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Resynchronisation in narrow QRS patients questioned

Resynchronisation in narrow QRS patients questioned

By Angela Gonzalez

The results of the EchoCRT study show that cardiac resynchronisation therapy (CRT) does not reduce the rate of death or hospitalisation and may increase mortality in heart failure patients with a QRS duration of less than 130msec

Senior author Johannes Holzmeister (Clinic for Cardiology, University Hospital Zurich, University of Zurich, Zurich, Switzerland) presented the outcomes of the study at the European Society of Cardiology congress (ESC, 31 August–4 September, Amsterdam, The Netherlands).

The EchoCRT (Echocardiography guided cardiac resynchronisation therapy in patients with symptomatic heart failure and narrow QRS complex) trial results, also published in the New England Journal of Medicine, “reinforce the notion that, at least until new methods of assessment are developed, QRS width (with or without mechanical dyssynchrony) remains the primary determinant of response to CRT,” wrote, the first author of the study, Frank Ruschitzka, also from the Clinic for Cardiology, University Hospital Zurich, University of Zurich, and colleagues.

Holzmeister told delegates: “Many heart failure patients with a narrow QRS complex have mechanical dyssynchrony-a potential target for CRT. Off-label use, conflicting observational and small randomised trials data have created an imperative for a definitive outcome assessment of CRT in heart failure patients with a narrow QRS complex.” He told Cardiac Rhythm News: after the results of this study “off-label use should be discussed in the appropriate guideline committees to provide recommendations based on the EchoCRT data.”

The study enrolled 1,680 patients at 115 centres in the USA, Canada, Israel, Australia and Europe. From those, 809 patients with NYHA class III or IV heart failure, left ventricular ejection fraction of 35% or less, QRS duration of less than 130msec, and echocardiographic evidence of left ventricular dyssynchrony were suitable for randomisation. Four hundred and four patients were assigned to the CRT group and 405 to the control group. The latter remained only on the implantable cardioverter defibrillator (ICD) function of the device. Holzmeister noted: “On 13 March 2013, enrolment was stopped by the executive committee, on the recommendation of the independent data and safety monitoring board, on the basis of futility with a potential for harm.”

When the trial was halted, the primary outcome of the study (death from any cause or hospitalisation for worsening heart failure) occurred in 116 patients (28.7%) in the CRT group as compared with 102 patients (25.2%) in the control group (p=0.15). In total, there were 45 deaths in the CRT group and 26 in the control group (11.1% vs. 6.4%; p=0.02), Holzmeister reported.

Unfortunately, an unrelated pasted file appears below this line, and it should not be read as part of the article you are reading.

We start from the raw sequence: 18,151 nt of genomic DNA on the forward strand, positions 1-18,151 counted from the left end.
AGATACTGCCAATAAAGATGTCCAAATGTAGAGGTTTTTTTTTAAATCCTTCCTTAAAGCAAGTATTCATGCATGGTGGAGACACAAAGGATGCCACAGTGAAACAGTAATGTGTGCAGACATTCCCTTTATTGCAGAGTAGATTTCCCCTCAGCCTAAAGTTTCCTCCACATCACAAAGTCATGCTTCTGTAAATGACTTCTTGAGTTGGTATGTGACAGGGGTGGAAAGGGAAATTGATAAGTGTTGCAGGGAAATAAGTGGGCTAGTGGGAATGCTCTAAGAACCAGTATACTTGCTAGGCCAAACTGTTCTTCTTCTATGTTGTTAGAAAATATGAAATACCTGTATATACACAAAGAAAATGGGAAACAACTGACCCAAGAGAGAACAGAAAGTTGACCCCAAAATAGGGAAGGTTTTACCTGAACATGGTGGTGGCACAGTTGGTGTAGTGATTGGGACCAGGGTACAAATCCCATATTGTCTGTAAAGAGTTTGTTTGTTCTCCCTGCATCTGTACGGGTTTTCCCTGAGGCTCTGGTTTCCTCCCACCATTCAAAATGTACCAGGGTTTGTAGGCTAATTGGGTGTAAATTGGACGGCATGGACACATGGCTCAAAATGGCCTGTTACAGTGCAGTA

In conclusion, he said: “Compared to optimal pharmacological therapy and an ICD, the addition of CRT does not improve clinical outcomes assessed by the combined endpoint of all-cause mortality and heart failure hospitalisation and may increase mortality in patients with systolic heart failure patients with a QRS duration <130msec.” However, he noted, “because this study was stopped for futility and still with a few amount of events, these data have to be interpreted with great caution.”

Cardiac Rhythm News spoke to Jagmeet Singh (director, Resynchronization and Advanced Cardiac Therapeutics Program at the Mass General Institute for Heart, Vascular and Stroke Care, Boston, USA) principal US investigator of EchoCRT about the outcomes of the study.

What is the importance of the EchoCRT results in clinical practice?

The EchoCRT findings put an end to the equipoise in the cardiac rhythm field suggesting that patients with a narrow QRS are not likely to benefit from CRT.

Importantly, the overall results of EchoCRT do not preclude the possibility that subsets of patients with narrow QRS and heart failure, not identifiable from the population employed in this trial, might benefit from CRT. Further research to identify such patients may be appropriate.

How does this trial differ from previous studies on this same subject?

The EchoCRT study is distinctive for the following reasons: i) This is the largest study undertaken in the narrow QRS population, ii) It was a randomised study that used the services of a core-lab to clearly define the presence and absence of mechanical dyssynchrony and iii) The study was powered to examine differences in hard endpoints such as mortality and hear failure hospitalisation.

What can you say with regards to the study results and the current widespread off-label use of CRT in patients with narrow QRS?

The study clearly concludes that the off-label use of CRT in the narrow QRS is inappropriate. The current off-label use of CRT in the narrow QRS patient would be unsubstantiated by the existing guidelines and now by the results of the EchoCRT study.